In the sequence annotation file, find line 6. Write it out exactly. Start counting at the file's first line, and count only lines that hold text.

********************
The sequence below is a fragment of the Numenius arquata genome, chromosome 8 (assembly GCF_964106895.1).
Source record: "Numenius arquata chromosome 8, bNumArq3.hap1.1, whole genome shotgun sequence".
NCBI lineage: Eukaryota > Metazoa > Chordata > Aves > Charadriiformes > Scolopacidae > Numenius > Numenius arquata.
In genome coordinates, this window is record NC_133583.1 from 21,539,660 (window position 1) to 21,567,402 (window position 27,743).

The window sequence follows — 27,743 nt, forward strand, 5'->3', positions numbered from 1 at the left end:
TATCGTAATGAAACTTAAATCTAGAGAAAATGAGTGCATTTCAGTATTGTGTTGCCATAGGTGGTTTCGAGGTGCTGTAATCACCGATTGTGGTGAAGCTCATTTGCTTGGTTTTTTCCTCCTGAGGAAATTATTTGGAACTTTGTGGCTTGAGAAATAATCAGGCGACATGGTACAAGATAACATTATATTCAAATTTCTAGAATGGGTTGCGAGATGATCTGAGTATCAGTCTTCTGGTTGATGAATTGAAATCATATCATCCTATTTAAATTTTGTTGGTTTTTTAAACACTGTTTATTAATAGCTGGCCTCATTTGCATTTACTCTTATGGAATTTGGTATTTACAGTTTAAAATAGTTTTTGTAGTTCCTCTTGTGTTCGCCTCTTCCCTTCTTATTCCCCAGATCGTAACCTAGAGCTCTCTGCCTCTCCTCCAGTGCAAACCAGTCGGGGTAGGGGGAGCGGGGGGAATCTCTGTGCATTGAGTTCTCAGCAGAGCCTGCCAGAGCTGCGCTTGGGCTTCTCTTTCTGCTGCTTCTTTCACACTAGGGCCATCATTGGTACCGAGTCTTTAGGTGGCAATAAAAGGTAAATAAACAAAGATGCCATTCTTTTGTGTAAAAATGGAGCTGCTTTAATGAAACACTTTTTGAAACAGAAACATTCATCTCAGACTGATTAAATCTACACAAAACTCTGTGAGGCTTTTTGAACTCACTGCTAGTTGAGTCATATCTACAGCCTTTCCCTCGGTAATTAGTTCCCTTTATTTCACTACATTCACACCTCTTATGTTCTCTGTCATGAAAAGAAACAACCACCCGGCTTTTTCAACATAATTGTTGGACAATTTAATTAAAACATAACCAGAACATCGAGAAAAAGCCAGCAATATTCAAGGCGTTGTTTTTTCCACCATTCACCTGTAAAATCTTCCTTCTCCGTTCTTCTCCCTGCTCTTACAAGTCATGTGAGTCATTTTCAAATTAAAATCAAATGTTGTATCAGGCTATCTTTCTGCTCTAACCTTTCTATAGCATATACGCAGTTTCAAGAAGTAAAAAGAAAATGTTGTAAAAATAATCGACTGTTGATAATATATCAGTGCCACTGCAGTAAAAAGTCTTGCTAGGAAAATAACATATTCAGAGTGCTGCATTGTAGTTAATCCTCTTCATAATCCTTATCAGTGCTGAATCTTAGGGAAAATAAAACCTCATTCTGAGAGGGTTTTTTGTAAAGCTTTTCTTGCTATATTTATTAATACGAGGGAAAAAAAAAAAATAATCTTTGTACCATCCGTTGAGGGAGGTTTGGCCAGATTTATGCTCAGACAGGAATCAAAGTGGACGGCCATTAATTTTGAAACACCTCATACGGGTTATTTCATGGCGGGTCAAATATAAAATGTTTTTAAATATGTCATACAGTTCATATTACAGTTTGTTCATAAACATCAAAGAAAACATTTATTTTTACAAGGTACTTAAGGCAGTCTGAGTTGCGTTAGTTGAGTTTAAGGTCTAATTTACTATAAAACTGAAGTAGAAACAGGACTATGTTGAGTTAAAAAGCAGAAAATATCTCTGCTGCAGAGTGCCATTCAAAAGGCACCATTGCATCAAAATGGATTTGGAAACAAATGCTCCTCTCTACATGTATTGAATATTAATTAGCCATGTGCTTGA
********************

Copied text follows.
TATCGTAATGAAACTTAAATCTAGAGAAAATGAGTGCATTTCAGTATTGTGTTGCCATAGGTGGTTTCGAGGTGCTGTAATCACCGATTGTGGTGAAGCTCATTTGCTTGGTTTTTTCCTCCTGAGGAAATTATTTGGAACTTTGTGGCTTGAGAAATAATCAGGCGACATGGTACAAGATAACATTATATTCAAATTTCTAGAATGGGTTGCGAGATGATCTGAGTATCAGTCTTCTGGTTGATGAATTGAAATCATATCATCCTATTTAAATTTTGTTGGTTTTTTAAACACTGTTTATTAATAGCTGGCCTCATTTGCATTTACTCTTATGGAATTTGGTATTTACAGTTTAAAATAGTTTTTGTAGTTCCTCTTGTGTTCGCCTCTTCCCTTCTTATTCCCCAGATCGTAACCTAGAGCTCTCTGCCTCTCCTCCAGTGCAAACCAGTCGGGGTAGGGGGAGCGGGGGGAATCTCTGTGCATTGAGTTCTCAGCAGAGCCTGCCAGAGCTGCGCTTGGGCTTCTCTTTCTGCTGCTTCTTTCACACTAGGGCCATCATTGGTACCGAGTCTTTAGGTGGCAATAAAAGGTAAATAAACAAAGATGCCATTCTTTTGTGTAAAAATGGAGCTGCTTTAATGAAACACTTTTTGAAACAGAAACATTCATCTCAGACTGATTAAATCTACACAAAACTCTGTGAGGCTTTTTGAACTCACTGCTAGTTGAGTCATATCTACAGCCTTTCCCTCGGTAATTAGTTCCCTTTATTTCACTACATTCACACCTCTTATGTTCTCTGTCATGAAAAGAAACAACCACCCGGCTTTTTCAACATAATTGTTGGACAATTTAATTAAAACATAACCAGAACATCGAGAAAAAGCCAGCAATATTCAAGGCGTTGTTTTTTCCACCATTCACCTGTAAAATCTTCCTTCTCCGTTCTTCTCCCTGCTCTTACAAGTCATGTGAGTCATTTTCAAATTAAAATCAAATGTTGTATCAGGCTATCTTTCTGCTCTAACCTTTCTATAGCATATACGCAGTTTCAAGAAGTAAAAAGAAAATGTTGTAAAAATAATCGACTGTTGATAATATATCAGTGCCACTGCAGTAAAAAGTCTTGCTAGGAAAATAACATATTCAGAGTGCTGCATTGTAGTTAATCCTCTTCATAATCCTTATCAGTGCTGAATCTTAGGGAAAATAAAACCTCATTCTGAGAGGGTTTTTTGTAAAGCTTTTCTTGCTATATTTATTAATACGAGGGAAAAAAAAAAAATAATCTTTGTACCATCCGTTGAGGGAGGTTTGGCCAGATTTATGCTCAGACAGGAATCAAAGTGGACGGCCATTAATTTTGAAACACCTCATACGGGTTATTTCATGGCGGGTCAAATATAAAATGTTTTTAAATATGTCATACAGTTCATATTACAGTTTGTTCATAAACATCAAAGAAAACATTTATTTTTACAAGGTACTTAAGGCAGTCTGAGTTGCGTTAGTTGAGTTTAAGGTCTAATTTACTATAAAACTGAAGTAGAAACAGGACTATGTTGAGTTAAAAAGCAGAAAATATCTCTGCTGCAGAGTGCCATTCAAAAGGCACCATTGCATCAAAATGGATTTGGAAACAAATGCTCCTCTCTACATGTATTGAATATTAATTAGCCATGTGCTTGA